If nothing else, Hard Choices has an arresting pre-publication history. Turned down in apparently mysterious circumstances by Carole Hayman's previous publishers, it fast became a victim of what is known in the trade as "rave rejection syndrome", whereby publishers express a profound admiration for a book while regretting their inability to publish it. Hayman informs us in her perky afterword that "a feeling that the book was being 'suppressed' grew among my Westminster acquaintances". An "eminent Political Editor" deposed that Downing Street probably had a copy of the manuscript "and would be using a red pencil".
Stumbling forward at last into the glare of public scrutiny, courtesy of a gallant independent press, Hard Choices turns out to be, well, a moderately amusing skit - "satire" is perhaps too grave a term - on aspects of the Blair satrapy. Set some years on the further side of a National Emergency, during which the nation's computers crashed irretrievably and the Houses of Parliament collapsed (literally) into dust, it supplies a breathless vision of a nanny state bossed by Happiness Wardens. Meat, cigarettes, most hetero- and all gay sex are off the agenda, and a free press survives in the shape of a much disparaged organ called the Independent Satellite.
Administered by a charismatic, Beatle-booted matinee idol named Gideon Price (pastel-suited wife Hettie is on the dowdy side), UK plc harbours some unedifying secrets. Most are given a sharp, symbolic framing: the opening chapter features an escapee from the "National Re-location Centre" dressed in a fox costume and chased by hounds. In this atmosphere of genteel suppression only Grace Fry, sassily unorthodox Minister for Women, seems up to investigating the sinister goings-on at the "Ossophates" factory in her constituency.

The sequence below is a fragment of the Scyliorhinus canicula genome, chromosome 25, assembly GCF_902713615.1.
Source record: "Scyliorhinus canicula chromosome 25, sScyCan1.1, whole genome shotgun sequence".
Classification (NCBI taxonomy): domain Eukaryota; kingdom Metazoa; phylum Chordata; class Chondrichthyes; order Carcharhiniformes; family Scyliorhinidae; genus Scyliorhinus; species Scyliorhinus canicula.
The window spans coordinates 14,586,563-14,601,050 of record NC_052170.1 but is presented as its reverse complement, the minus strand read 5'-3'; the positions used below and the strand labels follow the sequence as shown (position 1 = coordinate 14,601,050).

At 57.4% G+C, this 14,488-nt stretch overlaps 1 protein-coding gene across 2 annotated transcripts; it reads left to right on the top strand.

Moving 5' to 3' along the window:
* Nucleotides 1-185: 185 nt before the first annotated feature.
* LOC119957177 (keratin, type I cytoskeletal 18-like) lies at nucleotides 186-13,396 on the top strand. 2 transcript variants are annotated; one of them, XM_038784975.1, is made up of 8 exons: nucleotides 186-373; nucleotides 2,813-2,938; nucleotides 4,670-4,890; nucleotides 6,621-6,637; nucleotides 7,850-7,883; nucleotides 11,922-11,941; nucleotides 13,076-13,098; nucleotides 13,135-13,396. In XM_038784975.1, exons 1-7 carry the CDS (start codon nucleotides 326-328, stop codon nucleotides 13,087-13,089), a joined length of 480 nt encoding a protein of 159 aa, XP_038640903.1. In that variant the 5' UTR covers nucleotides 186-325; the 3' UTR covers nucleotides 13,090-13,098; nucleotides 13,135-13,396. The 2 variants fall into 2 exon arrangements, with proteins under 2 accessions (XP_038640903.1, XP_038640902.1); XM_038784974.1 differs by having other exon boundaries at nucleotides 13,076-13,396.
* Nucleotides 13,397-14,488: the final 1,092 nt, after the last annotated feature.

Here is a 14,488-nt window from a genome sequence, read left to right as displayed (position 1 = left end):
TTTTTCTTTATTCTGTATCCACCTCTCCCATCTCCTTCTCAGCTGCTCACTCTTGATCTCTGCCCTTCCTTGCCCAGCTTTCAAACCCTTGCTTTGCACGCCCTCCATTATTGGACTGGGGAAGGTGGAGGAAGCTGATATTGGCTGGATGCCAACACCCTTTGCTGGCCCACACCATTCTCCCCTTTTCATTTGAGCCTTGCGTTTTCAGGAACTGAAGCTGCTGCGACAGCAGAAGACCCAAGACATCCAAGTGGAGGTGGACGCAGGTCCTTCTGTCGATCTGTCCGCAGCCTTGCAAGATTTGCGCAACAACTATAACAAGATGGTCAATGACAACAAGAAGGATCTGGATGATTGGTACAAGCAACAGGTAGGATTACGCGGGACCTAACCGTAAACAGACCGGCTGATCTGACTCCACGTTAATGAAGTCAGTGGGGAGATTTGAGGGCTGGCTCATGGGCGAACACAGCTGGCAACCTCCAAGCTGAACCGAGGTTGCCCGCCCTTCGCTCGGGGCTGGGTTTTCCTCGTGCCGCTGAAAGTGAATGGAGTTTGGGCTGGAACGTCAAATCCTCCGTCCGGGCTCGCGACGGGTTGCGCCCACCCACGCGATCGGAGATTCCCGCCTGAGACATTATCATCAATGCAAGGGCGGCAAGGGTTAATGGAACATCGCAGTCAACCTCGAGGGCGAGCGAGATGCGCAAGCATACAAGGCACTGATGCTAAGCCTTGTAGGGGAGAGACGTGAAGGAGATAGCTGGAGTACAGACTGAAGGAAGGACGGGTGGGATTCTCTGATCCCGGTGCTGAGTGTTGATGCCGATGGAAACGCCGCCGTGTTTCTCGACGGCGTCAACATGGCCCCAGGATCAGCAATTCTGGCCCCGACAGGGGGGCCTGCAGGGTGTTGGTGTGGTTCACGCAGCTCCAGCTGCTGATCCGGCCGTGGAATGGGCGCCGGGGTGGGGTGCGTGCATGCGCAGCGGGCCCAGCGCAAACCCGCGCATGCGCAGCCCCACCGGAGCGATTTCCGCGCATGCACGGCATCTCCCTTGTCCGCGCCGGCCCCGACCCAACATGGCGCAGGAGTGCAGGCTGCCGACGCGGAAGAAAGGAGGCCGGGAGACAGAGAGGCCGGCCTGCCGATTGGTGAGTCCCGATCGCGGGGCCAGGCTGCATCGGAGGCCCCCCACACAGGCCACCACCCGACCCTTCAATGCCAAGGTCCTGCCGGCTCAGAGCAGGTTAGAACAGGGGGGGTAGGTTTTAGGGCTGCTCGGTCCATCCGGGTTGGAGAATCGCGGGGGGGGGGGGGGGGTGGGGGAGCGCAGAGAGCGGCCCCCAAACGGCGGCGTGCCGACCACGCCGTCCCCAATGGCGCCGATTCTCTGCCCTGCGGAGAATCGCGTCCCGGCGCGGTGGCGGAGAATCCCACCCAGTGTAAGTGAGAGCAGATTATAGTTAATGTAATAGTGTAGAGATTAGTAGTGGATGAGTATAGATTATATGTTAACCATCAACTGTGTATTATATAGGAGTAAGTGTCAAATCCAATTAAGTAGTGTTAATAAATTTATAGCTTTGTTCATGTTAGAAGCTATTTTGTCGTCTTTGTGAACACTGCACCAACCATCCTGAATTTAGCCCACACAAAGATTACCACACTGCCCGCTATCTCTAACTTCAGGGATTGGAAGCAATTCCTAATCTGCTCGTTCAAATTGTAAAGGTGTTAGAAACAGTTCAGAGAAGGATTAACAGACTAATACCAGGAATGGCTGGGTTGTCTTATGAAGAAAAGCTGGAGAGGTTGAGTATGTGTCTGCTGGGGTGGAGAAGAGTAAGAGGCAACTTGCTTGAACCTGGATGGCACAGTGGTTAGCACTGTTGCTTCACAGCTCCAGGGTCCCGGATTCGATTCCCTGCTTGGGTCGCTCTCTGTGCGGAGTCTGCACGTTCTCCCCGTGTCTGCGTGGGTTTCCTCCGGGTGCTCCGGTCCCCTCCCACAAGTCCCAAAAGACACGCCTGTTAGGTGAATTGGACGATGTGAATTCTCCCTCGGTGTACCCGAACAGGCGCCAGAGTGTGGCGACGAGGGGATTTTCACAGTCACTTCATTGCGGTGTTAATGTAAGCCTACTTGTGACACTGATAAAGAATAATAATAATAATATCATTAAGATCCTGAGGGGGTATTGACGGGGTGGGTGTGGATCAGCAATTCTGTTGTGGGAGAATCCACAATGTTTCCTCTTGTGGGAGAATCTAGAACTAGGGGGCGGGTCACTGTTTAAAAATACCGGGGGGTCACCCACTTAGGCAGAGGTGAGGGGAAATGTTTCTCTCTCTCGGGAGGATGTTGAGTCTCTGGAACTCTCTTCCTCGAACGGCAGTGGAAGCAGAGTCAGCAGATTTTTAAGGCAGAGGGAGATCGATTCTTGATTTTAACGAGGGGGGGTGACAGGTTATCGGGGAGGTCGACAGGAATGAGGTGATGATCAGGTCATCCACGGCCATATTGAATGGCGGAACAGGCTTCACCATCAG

Quite funny in parts - government business is conducted in the "Drome" amphitheatre, whose central hall is known as the "Great Navel" - Hard Choices cannot, unhappily, stop drawing attention to its own facility. Satire, it might be said, works best when not breezily advertising its satirical intent, but there is an odd, preening quality to Hayman's serial assaults on Blairite excess, and an abiding thought of tin-tacks being walloped into place with a ten-pound hammer.
"Techno-speak mystified her," Grace reflects, having been introduced to something called a Systems Requirement Operative, "making her long for plain old-speak English". In the absence of anything much in the way of characterisation, the novel is reduced to relying on its paraphernalia - Salutation Services, Home-Zone surrogate grannies and a great deal more. In the unlikely event that anyone at 10 Downing Street did spend a dogged evening over the manuscript, you imagine that any pencillings were more likely to have been in blue.
D J Taylor's life of George Orwell is published by Chatto & Windus
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